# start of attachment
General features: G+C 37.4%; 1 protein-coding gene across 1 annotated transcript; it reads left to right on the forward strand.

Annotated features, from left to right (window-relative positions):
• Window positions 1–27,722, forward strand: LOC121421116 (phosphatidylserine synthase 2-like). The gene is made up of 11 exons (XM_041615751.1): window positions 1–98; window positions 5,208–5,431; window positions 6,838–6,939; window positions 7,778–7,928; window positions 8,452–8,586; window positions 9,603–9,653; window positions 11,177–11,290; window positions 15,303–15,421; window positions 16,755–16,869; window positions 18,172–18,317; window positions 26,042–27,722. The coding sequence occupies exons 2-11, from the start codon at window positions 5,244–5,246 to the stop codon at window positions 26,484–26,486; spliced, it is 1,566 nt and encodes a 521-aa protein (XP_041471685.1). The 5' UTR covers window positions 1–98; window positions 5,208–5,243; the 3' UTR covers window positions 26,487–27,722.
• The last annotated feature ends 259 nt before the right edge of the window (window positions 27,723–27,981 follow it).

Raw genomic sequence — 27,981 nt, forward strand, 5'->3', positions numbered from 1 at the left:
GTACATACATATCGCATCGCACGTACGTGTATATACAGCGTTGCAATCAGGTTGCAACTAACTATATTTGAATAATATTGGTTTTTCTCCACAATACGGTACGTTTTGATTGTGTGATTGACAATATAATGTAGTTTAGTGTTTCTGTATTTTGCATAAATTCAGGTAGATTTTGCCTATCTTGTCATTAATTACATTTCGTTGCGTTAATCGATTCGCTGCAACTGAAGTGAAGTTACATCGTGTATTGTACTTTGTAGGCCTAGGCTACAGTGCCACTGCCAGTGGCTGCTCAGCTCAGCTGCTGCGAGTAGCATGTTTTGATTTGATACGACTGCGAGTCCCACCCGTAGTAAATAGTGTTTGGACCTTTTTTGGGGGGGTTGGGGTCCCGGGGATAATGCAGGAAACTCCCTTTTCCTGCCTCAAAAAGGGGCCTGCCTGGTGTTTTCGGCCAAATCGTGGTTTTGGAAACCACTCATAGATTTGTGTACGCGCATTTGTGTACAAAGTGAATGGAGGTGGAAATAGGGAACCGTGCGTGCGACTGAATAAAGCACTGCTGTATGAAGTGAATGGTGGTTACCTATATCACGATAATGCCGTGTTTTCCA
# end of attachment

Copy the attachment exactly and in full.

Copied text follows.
General features: G+C 37.4%; 1 protein-coding gene across 1 annotated transcript; it reads left to right on the forward strand.

Annotated features, from left to right (window-relative positions):
• Window positions 1–27,722, forward strand: LOC121421116 (phosphatidylserine synthase 2-like). The gene is made up of 11 exons (XM_041615751.1): window positions 1–98; window positions 5,208–5,431; window positions 6,838–6,939; window positions 7,778–7,928; window positions 8,452–8,586; window positions 9,603–9,653; window positions 11,177–11,290; window positions 15,303–15,421; window positions 16,755–16,869; window positions 18,172–18,317; window positions 26,042–27,722. The coding sequence occupies exons 2-11, from the start codon at window positions 5,244–5,246 to the stop codon at window positions 26,484–26,486; spliced, it is 1,566 nt and encodes a 521-aa protein (XP_041471685.1). The 5' UTR covers window positions 1–98; window positions 5,208–5,243; the 3' UTR covers window positions 26,487–27,722.
• The last annotated feature ends 259 nt before the right edge of the window (window positions 27,723–27,981 follow it).

Raw genomic sequence — 27,981 nt, forward strand, 5'->3', positions numbered from 1 at the left:
GTACATACATATCGCATCGCACGTACGTGTATATACAGCGTTGCAATCAGGTTGCAACTAACTATATTTGAATAATATTGGTTTTTCTCCACAATACGGTACGTTTTGATTGTGTGATTGACAATATAATGTAGTTTAGTGTTTCTGTATTTTGCATAAATTCAGGTAGATTTTGCCTATCTTGTCATTAATTACATTTCGTTGCGTTAATCGATTCGCTGCAACTGAAGTGAAGTTACATCGTGTATTGTACTTTGTAGGCCTAGGCTACAGTGCCACTGCCAGTGGCTGCTCAGCTCAGCTGCTGCGAGTAGCATGTTTTGATTTGATACGACTGCGAGTCCCACCCGTAGTAAATAGTGTTTGGACCTTTTTTGGGGGGGTTGGGGTCCCGGGGATAATGCAGGAAACTCCCTTTTCCTGCCTCAAAAAGGGGCCTGCCTGGTGTTTTCGGCCAAATCGTGGTTTTGGAAACCACTCATAGATTTGTGTACGCGCATTTGTGTACAAAGTGAATGGAGGTGGAAATAGGGAACCGTGCGTGCGACTGAATAAAGCACTGCTGTATGAAGTGAATGGTGGTTACCTATATCACGATAATGCCGTGTTTTCCA